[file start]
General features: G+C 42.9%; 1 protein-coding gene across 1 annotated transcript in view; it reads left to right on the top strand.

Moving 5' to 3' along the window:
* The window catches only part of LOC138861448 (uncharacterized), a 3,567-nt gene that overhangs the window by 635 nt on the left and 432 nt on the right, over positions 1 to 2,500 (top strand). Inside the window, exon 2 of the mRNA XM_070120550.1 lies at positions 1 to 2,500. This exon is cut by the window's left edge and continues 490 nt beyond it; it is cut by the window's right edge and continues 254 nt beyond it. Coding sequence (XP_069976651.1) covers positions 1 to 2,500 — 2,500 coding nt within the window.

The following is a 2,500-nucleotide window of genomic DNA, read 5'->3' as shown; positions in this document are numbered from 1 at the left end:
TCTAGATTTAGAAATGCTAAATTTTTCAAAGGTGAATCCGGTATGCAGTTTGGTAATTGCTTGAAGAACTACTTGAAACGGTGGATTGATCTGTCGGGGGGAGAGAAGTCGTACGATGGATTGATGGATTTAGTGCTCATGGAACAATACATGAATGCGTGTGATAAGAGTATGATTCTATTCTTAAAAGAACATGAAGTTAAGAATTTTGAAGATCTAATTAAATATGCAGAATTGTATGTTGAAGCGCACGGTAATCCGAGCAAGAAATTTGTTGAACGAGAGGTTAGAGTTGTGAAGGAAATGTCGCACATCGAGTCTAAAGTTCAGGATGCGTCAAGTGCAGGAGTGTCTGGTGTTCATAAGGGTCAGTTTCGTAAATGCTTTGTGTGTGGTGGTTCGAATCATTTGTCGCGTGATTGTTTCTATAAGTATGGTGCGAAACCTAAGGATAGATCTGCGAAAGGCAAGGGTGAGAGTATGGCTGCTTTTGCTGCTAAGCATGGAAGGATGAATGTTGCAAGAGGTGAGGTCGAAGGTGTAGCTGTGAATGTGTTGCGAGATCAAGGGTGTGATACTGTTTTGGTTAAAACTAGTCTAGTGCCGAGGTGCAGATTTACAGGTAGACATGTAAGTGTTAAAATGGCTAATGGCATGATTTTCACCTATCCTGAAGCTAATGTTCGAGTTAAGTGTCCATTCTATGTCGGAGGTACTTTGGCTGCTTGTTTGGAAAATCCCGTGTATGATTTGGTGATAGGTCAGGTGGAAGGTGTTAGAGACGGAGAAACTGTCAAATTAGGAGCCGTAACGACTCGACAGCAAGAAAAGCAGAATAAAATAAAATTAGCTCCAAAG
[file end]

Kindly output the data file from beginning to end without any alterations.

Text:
General features: G+C 42.9%; 1 protein-coding gene across 1 annotated transcript in view; it reads left to right on the top strand.

Moving 5' to 3' along the window:
* The window catches only part of LOC138861448 (uncharacterized), a 3,567-nt gene that overhangs the window by 635 nt on the left and 432 nt on the right, over positions 1 to 2,500 (top strand). Inside the window, exon 2 of the mRNA XM_070120550.1 lies at positions 1 to 2,500. This exon is cut by the window's left edge and continues 490 nt beyond it; it is cut by the window's right edge and continues 254 nt beyond it. Coding sequence (XP_069976651.1) covers positions 1 to 2,500 — 2,500 coding nt within the window.

The following is a 2,500-nucleotide window of genomic DNA, read 5'->3' as shown; positions in this document are numbered from 1 at the left end:
TCTAGATTTAGAAATGCTAAATTTTTCAAAGGTGAATCCGGTATGCAGTTTGGTAATTGCTTGAAGAACTACTTGAAACGGTGGATTGATCTGTCGGGGGGAGAGAAGTCGTACGATGGATTGATGGATTTAGTGCTCATGGAACAATACATGAATGCGTGTGATAAGAGTATGATTCTATTCTTAAAAGAACATGAAGTTAAGAATTTTGAAGATCTAATTAAATATGCAGAATTGTATGTTGAAGCGCACGGTAATCCGAGCAAGAAATTTGTTGAACGAGAGGTTAGAGTTGTGAAGGAAATGTCGCACATCGAGTCTAAAGTTCAGGATGCGTCAAGTGCAGGAGTGTCTGGTGTTCATAAGGGTCAGTTTCGTAAATGCTTTGTGTGTGGTGGTTCGAATCATTTGTCGCGTGATTGTTTCTATAAGTATGGTGCGAAACCTAAGGATAGATCTGCGAAAGGCAAGGGTGAGAGTATGGCTGCTTTTGCTGCTAAGCATGGAAGGATGAATGTTGCAAGAGGTGAGGTCGAAGGTGTAGCTGTGAATGTGTTGCGAGATCAAGGGTGTGATACTGTTTTGGTTAAAACTAGTCTAGTGCCGAGGTGCAGATTTACAGGTAGACATGTAAGTGTTAAAATGGCTAATGGCATGATTTTCACCTATCCTGAAGCTAATGTTCGAGTTAAGTGTCCATTCTATGTCGGAGGTACTTTGGCTGCTTGTTTGGAAAATCCCGTGTATGATTTGGTGATAGGTCAGGTGGAAGGTGTTAGAGACGGAGAAACTGTCAAATTAGGAGCCGTAACGACTCGACAGCAAGAAAAGCAGAATAAAATAAAATTAGCTCCAAAG